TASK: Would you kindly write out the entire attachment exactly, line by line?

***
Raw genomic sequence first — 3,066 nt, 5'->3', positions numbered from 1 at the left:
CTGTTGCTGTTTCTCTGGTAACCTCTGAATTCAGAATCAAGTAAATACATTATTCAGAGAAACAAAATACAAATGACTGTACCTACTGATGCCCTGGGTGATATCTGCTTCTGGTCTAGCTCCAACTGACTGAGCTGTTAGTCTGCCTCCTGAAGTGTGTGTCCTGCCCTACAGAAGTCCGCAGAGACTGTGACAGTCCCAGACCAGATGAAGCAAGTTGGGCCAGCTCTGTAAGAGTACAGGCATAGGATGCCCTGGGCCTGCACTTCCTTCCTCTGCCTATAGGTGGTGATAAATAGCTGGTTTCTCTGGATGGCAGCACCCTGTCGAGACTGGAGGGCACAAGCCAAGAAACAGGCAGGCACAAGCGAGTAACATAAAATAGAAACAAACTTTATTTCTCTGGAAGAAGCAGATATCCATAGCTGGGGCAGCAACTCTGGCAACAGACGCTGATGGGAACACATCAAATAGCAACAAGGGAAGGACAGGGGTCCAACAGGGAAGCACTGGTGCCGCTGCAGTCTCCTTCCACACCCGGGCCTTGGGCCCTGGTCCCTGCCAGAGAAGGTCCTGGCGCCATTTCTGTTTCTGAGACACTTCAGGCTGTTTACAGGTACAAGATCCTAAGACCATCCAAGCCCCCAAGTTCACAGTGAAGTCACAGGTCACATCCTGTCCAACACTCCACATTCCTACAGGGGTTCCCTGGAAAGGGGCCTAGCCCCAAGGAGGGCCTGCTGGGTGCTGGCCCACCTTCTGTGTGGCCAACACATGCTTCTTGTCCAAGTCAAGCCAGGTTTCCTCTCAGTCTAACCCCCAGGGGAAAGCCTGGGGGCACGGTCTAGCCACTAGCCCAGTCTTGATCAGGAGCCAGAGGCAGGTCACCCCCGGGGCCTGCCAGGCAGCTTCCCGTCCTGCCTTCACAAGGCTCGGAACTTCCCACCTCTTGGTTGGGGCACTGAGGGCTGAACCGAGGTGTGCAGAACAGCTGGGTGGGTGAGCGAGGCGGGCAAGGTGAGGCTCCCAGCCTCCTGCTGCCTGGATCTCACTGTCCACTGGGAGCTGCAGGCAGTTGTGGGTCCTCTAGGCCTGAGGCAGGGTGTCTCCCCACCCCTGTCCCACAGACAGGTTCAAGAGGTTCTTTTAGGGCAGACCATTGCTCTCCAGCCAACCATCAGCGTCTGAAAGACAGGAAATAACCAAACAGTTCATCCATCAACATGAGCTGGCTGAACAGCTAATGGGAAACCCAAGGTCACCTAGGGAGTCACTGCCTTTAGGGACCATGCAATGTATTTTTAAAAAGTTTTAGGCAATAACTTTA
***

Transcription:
Raw genomic sequence first — 3,066 nt, 5'->3', positions numbered from 1 at the left:
CTGTTGCTGTTTCTCTGGTAACCTCTGAATTCAGAATCAAGTAAATACATTATTCAGAGAAACAAAATACAAATGACTGTACCTACTGATGCCCTGGGTGATATCTGCTTCTGGTCTAGCTCCAACTGACTGAGCTGTTAGTCTGCCTCCTGAAGTGTGTGTCCTGCCCTACAGAAGTCCGCAGAGACTGTGACAGTCCCAGACCAGATGAAGCAAGTTGGGCCAGCTCTGTAAGAGTACAGGCATAGGATGCCCTGGGCCTGCACTTCCTTCCTCTGCCTATAGGTGGTGATAAATAGCTGGTTTCTCTGGATGGCAGCACCCTGTCGAGACTGGAGGGCACAAGCCAAGAAACAGGCAGGCACAAGCGAGTAACATAAAATAGAAACAAACTTTATTTCTCTGGAAGAAGCAGATATCCATAGCTGGGGCAGCAACTCTGGCAACAGACGCTGATGGGAACACATCAAATAGCAACAAGGGAAGGACAGGGGTCCAACAGGGAAGCACTGGTGCCGCTGCAGTCTCCTTCCACACCCGGGCCTTGGGCCCTGGTCCCTGCCAGAGAAGGTCCTGGCGCCATTTCTGTTTCTGAGACACTTCAGGCTGTTTACAGGTACAAGATCCTAAGACCATCCAAGCCCCCAAGTTCACAGTGAAGTCACAGGTCACATCCTGTCCAACACTCCACATTCCTACAGGGGTTCCCTGGAAAGGGGCCTAGCCCCAAGGAGGGCCTGCTGGGTGCTGGCCCACCTTCTGTGTGGCCAACACATGCTTCTTGTCCAAGTCAAGCCAGGTTTCCTCTCAGTCTAACCCCCAGGGGAAAGCCTGGGGGCACGGTCTAGCCACTAGCCCAGTCTTGATCAGGAGCCAGAGGCAGGTCACCCCCGGGGCCTGCCAGGCAGCTTCCCGTCCTGCCTTCACAAGGCTCGGAACTTCCCACCTCTTGGTTGGGGCACTGAGGGCTGAACCGAGGTGTGCAGAACAGCTGGGTGGGTGAGCGAGGCGGGCAAGGTGAGGCTCCCAGCCTCCTGCTGCCTGGATCTCACTGTCCACTGGGAGCTGCAGGCAGTTGTGGGTCCTCTAGGCCTGAGGCAGGGTGTCTCCCCACCCCTGTCCCACAGACAGGTTCAAGAGGTTCTTTTAGGGCAGACCATTGCTCTCCAGCCAACCATCAGCGTCTGAAAGACAGGAAATAACCAAACAGTTCATCCATCAACATGAGCTGGCTGAACAGCTAATGGGAAACCCAAGGTCACCTAGGGAGTCACTGCCTTTAGGGACCATGCAATGTATTTTTAAAAAGTTTTAGGCAATAACTTTA